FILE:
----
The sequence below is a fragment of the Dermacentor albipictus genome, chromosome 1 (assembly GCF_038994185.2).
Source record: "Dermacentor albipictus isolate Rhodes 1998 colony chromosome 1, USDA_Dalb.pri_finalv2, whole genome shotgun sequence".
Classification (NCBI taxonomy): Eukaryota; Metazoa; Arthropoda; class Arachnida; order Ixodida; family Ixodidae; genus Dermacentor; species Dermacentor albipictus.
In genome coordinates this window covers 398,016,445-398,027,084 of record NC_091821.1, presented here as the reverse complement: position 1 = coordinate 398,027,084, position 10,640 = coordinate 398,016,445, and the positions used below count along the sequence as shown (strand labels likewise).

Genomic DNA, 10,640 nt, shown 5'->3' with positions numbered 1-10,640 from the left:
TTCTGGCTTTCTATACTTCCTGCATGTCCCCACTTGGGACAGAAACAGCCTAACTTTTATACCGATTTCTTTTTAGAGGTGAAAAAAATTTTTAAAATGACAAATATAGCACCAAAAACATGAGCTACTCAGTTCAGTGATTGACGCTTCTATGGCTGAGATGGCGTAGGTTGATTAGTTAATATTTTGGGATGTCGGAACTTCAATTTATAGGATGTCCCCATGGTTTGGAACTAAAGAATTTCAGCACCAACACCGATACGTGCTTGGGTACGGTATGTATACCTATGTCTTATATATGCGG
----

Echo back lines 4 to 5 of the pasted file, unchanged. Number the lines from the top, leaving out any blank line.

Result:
In genome coordinates this window covers 398,016,445-398,027,084 of record NC_091821.1, presented here as the reverse complement: position 1 = coordinate 398,027,084, position 10,640 = coordinate 398,016,445, and the positions used below count along the sequence as shown (strand labels likewise).

Genomic DNA, 10,640 nt, shown 5'->3' with positions numbered 1-10,640 from the left: